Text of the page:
So the story moves around between the different perspectives of these women, and it doesn't follow a straight chronological timeline. It's more arranged thematically. So but to go furthest back in time would be Marie Blackbird, who who was 14 years old at eighteen sixty two. And she and her mother are the ones who actually sow the seeds into the hands of their skirts. So they bring that story alive. So they represent that traditional relationship with seeds and the land and gardening. - Diane Wilson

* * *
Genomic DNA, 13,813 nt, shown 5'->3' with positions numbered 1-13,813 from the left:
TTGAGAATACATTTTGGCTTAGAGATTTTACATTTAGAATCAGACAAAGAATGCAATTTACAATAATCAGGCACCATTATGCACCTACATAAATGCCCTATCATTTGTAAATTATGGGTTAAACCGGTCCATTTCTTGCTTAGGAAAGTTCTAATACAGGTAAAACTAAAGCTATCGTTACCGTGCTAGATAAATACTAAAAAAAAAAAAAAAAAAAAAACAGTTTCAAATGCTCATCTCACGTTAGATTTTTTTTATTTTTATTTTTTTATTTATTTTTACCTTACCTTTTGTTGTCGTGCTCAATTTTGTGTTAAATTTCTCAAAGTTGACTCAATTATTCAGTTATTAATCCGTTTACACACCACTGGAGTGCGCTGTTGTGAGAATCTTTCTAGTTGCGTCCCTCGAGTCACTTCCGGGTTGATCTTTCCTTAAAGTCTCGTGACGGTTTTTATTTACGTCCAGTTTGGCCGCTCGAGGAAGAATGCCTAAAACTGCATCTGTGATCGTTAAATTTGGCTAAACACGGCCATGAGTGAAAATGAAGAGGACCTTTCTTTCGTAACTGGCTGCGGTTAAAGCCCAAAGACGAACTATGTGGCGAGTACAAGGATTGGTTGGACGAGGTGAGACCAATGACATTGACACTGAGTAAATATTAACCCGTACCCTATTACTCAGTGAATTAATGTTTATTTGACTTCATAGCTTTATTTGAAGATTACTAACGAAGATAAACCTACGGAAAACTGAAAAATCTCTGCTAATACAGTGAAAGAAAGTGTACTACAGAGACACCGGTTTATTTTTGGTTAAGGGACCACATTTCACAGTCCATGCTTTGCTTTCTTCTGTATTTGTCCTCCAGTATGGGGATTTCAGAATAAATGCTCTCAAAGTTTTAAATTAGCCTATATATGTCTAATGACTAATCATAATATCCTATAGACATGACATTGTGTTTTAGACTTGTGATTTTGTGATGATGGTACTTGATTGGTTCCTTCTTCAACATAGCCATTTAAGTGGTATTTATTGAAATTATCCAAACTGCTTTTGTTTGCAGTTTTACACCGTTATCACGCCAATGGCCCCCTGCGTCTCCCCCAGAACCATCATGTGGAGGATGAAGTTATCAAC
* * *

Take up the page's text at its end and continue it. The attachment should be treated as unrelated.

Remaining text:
Diane Wilson’s newest book The Seed Keeper weaves the stories of four native women living between 1862 and 2002. It’s a story of awakening, re-connection to the land and and a sort of re-birth in terms of both personal identities and cultural histories. Wilson joined the morning show to discuss the book, its inspiration and how she hopes the novel influences readers.